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THE MARRIAGE OF JOE AND ROSE
The Kennedy family myth about JFK is that he was this kind of glorious person produced by this wonderful set of parents whose whole purpose was to bring up clean-living, honest children dedicated to public service. That is baloney. The Kennedy household was an emotional wasteland.
Joseph P. Kennedy, the self-described "youngest banker in America," and Rose Elizabeth Fitzgerald could not have known what lay ahead as they stood in the private chapel of William Cardinal O'Connell on October 7, 1914, and said their marriage vows. All they knew was that they were young and in love, and shared the promise of a golden future.
It was a low-key, modest ceremony because Rose's father, John F. Fitzgerald, the recently retired mayor of Boston, was under a cloud of scandal. In the years to come, Joe and Rose would found a dynasty that would change the course of American history, but they would also create an almost century-long epic marked by more tragedy and violence than a Greek play.
Joe's father, Patrick Joseph, known as P.J., was an East Boston saloonkeeper and ward boss. By 1900 the sons of the once despised Irish Catholic immigrants had come to dominate the city's politics. P.J. was a master at behind the scenes deal making, dispensing patronage, arbitrating feuds. And he taught his son Joe everything he knew.
Born in Boston on September 6, 1888, while P.J. was serving in the Massachusetts House of Representatives, one of Joe's earliest memories was the day that two of his father's constituents arrived at the Kennedy house with the good news that each had cast 128 votes that day.
With an eye to the future, P.J. and his wife, the former Mary Hickey, removed thirteen-year-old Joe from the East Boston Catholic school system and placed him in Boston Latin School. From then on, Joe's education would be strictly secular and first class.
Boston Latin was one of the finest schools in the country. Its alumni included Cotton Mather, Benjamin Franklin and John Quincy Adams, and it was also a bastion of the Protestant establishment, the Boston Brahmins.
When it was time for college, Harvard was the obvious choice. One of Mary Hickey's brothers had already gone to Harvard Medical School. At Harvard, Joe, handsome, red-haired and athletic, participated in sports and an active social life, but was ignored by the prestigious clubs, Porcellian, A.D. and Fly. (His later ally Franklin D. Roosevelt didn't make Porcellian, either.) Joe was chosen for Hasty Pudding, a significant accomplishment for a Boston Irish Catholic at that time. He graduated with the class of 1912.
The classic story told about Joe at Harvard concerns a baseball game. Joe was determined to win his letter in baseball his senior year, but he had not been permitted to play in a single game, having been beaten out at first base by Charles McLaughlin. During the ninth inning of the final game of the season, against Yale, with Harvard leading four to one, "Chick" McLaughlin, who was now pitcher and captain of the team, suddenly asked his coach to put Kennedy in for the final play, thus assuring Joe of the varsity letter he coveted.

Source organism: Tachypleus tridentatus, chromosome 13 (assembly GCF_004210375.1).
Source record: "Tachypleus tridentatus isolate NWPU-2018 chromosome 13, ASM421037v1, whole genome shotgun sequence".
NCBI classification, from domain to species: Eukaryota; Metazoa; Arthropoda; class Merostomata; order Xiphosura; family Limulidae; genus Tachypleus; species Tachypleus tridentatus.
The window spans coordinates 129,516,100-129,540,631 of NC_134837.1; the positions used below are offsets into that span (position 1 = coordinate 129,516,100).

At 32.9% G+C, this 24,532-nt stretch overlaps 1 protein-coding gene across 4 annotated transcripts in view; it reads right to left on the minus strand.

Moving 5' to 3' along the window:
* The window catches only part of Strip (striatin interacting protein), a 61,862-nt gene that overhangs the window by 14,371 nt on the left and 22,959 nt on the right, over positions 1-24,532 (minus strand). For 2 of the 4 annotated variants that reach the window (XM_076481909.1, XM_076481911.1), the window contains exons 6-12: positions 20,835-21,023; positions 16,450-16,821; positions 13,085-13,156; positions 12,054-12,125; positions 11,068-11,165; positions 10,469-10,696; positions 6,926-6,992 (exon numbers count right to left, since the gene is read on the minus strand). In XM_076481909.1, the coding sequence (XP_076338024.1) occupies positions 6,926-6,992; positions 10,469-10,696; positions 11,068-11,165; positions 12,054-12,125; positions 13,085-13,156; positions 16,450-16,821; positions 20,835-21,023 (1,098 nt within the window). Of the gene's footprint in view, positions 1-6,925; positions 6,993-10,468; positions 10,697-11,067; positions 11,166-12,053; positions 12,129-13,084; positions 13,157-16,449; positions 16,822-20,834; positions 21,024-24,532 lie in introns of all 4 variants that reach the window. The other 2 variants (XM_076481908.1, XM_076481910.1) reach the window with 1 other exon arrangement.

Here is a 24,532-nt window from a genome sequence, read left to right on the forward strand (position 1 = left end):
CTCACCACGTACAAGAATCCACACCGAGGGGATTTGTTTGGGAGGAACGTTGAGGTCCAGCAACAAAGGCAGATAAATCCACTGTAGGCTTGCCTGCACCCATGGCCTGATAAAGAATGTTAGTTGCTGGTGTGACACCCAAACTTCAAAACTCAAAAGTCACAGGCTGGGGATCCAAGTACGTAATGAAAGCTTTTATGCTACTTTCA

Tradition dictated that McLaughlin, as captain, should get the winning ball, but Joe refused to hand it over.
Long after the game, when McLaughlin was asked why he ever put Joe Kennedy in for the final play, he confessed that a few days before the game, some of P.J. Kennedy's ward heelers had spoken privately to him. They were aware that Chick wanted to apply for a city license to operate a movie theater after he graduated from Harvard. Either he played ball by putting Joe in the game, or he would be out of the theatre business before he began.
And the message that stayed with Joe was that anyone and anything can be bought, even a Harvard letter. It was the beginning of sportsmanship, Kennedy style.
Rose Elizabeth Fitzgerald was born in Boston on July 22, 1890, the first of six children, three of them girls.
Rose's mother, the former Josephine Hannon, shunned the limelight, and Rose, as outgoing and vivacious as Honey Fitz, became her father's companion. Together, Rose and her father toured Europe, traveled to Washington and Palm Beach, and Rose threw out the first ball at Fenway Park. When Rose, at fifteen, graduated second in her class from Dorchester High School -- and was presented with her diploma by her father the mayor -- it was front-page news in Boston.
Rose's lavish coming-out party was attended by more than 450 guests including the governor of Massachusetts, but she was ignored by the elite WASP women's clubs. Resilient Rose founded her own, the Ace of Clubs, limited to young women like herself who had studied abroad and spoke fluent French.